‘It got us highly motivated and we could see the immediate benefits’: ICS livelihoods community revisited

22nd November 2018

Panchu Thing is a 43 year old female farmer from Ickchung, a rural community in the Makwanpur district of Nepal, and a former participant in Raleigh Nepal's ICS livelihoods programme. She lives with her three sons and her husband Fatte Bahadur Thing, who is one of the leading farmers from Ickchung. We revisited her farm to discuss how taking part in the programme had helped her family's business.

In 2018, volunteers on Raleigh Nepal’s ICS programme in Ickchung built poly tunnels, goat sheds, poultry farms and delivered training to the community members related to livelihood diversification and business models. Farmers also received training on livestock, kitchen garden, organic vegetable farming, and compost manure making.

“Me and my husband were thinking of building a plastic poly tunnel before Raleigh helped us in building one. It got us highly motivated and we could see the immediate benefits. We now have 22 poly tunnels and are planning to add more seeing the benefits of the commercial farming of tomatoes.”, explained Panchu.

Plastic poly-tunnels seen on Panchu’s farm

She continued: “We work daily. We are a full-time farmers and spent most of our time taking care of the tomatoes. If we work hard, we can do it. We need to have that dedication and hard labour.”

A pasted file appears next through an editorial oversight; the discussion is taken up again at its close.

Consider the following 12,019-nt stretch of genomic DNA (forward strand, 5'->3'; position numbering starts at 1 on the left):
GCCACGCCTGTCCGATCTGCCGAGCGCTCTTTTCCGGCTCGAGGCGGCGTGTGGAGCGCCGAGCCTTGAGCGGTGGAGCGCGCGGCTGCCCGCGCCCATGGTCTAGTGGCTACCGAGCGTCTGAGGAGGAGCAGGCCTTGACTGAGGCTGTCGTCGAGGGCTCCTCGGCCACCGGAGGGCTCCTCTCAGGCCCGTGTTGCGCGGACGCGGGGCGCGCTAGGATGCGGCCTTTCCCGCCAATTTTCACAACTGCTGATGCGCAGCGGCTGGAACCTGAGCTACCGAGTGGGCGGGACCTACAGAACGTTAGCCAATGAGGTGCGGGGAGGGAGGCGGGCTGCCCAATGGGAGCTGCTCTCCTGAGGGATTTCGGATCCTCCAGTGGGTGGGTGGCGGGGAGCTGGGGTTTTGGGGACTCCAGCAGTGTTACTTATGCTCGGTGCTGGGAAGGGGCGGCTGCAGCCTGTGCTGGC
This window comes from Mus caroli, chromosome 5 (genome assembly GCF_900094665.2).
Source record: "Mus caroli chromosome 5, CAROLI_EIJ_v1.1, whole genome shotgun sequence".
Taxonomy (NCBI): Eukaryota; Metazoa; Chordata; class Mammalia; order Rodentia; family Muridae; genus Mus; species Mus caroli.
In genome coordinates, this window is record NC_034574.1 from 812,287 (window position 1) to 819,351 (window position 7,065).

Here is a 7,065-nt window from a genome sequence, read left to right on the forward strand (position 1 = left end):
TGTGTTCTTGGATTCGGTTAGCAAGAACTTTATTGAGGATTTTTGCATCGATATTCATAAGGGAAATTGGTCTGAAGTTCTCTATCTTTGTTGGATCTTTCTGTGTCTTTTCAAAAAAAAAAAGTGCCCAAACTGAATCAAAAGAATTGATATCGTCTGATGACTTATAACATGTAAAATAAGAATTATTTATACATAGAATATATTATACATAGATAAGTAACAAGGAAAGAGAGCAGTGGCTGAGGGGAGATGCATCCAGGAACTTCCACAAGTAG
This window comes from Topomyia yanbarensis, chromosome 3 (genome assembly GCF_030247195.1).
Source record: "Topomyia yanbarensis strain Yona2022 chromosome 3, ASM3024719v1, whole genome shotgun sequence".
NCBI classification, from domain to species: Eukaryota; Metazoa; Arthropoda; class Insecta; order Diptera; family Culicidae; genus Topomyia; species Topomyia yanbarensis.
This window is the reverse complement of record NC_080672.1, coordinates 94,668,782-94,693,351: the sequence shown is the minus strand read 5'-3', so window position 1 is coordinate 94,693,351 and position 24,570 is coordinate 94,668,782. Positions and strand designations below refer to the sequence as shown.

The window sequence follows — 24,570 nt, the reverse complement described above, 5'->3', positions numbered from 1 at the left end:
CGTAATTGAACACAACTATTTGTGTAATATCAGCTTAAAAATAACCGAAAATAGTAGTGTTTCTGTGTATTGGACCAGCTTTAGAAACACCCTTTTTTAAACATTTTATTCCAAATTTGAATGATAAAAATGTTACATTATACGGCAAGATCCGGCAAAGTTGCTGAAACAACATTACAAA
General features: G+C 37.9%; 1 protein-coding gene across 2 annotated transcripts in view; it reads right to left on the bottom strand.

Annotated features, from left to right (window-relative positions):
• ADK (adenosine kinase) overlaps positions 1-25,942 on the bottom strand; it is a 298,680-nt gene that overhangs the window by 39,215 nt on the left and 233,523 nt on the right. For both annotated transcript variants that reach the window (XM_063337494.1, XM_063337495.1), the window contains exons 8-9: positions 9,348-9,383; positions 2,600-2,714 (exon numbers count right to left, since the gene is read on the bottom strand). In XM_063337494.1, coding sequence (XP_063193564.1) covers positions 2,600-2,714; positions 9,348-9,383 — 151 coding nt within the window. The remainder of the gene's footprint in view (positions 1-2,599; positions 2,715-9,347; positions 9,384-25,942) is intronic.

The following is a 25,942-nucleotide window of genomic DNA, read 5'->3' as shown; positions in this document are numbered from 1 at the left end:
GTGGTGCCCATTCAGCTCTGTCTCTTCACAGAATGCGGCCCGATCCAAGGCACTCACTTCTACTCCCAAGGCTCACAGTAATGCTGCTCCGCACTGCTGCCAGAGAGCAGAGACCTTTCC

The income gained from selling these tomatoes is comparatively more than the other cash crops such as maize and millet. In a week we sell around 360 kilograms of tomatoes and earn around 12,000 Nepalese Rupees (approximately $100 USD). The price range for those tomatoes is 30-50 Nepalese Rupees per kilogram during normal season and 80 Nepalese Rupees per kilogram in the peak season.

Panchu shows us her tomatoes – grown under poly tunnels provided through the programme

Panchu described how the increased income since taking part in the ICS livelihoods programme has helped her family: “My son, Pradeep, was suffering from blood cancer and we had a hard time in managing and meeting the medical expenses incurred during his treatment. He is now healthy and studying in a college in the nearby city , Hetauda. I am happy that I did not have to take loan for Pradeep’s treatment. The income from selling these tomatoes has been a relief to me and my family. I also cultivate and sell cauliflower and vegetables from those plastic poly tunnels.”

Cauliflower and Cabbage grown inside plastic poly-tunnel built by Panchu and her husband

“Before, we even had three workers to aid us with the daily chores in taking care of tomatoes and vegetables. But recently, tomatoes were infected with some disease and production was not well. For now, just me and my husband are working to take care of the tomatoes. Once the infection is treated, we will again hire those workers to assist us.

Panchu walks through her plastic poly-tunnels

“It is difficult to manage water for irrigating the tomatoes, as the water is scarce here. If water is available easily, I will add up more tunnels. I plan to grow more off-seasonal vegetables in future. By selling these tomatoes and vegetables, I firmly believe that our life style will improve drastically.”

Seeing the work and success of Panchu and Fatte Bahadur since taking part in the ICS livelihoods programme, many of the farmers in the community have been inspired and motivated to either set up plastic poly tunnels or get engaged in other income generating activities.

Farmers from Ickchung now sell their produced vegetables and livestock to the nearest market which they report has seen their income increase significantly.

Images by: Natalie Bacon

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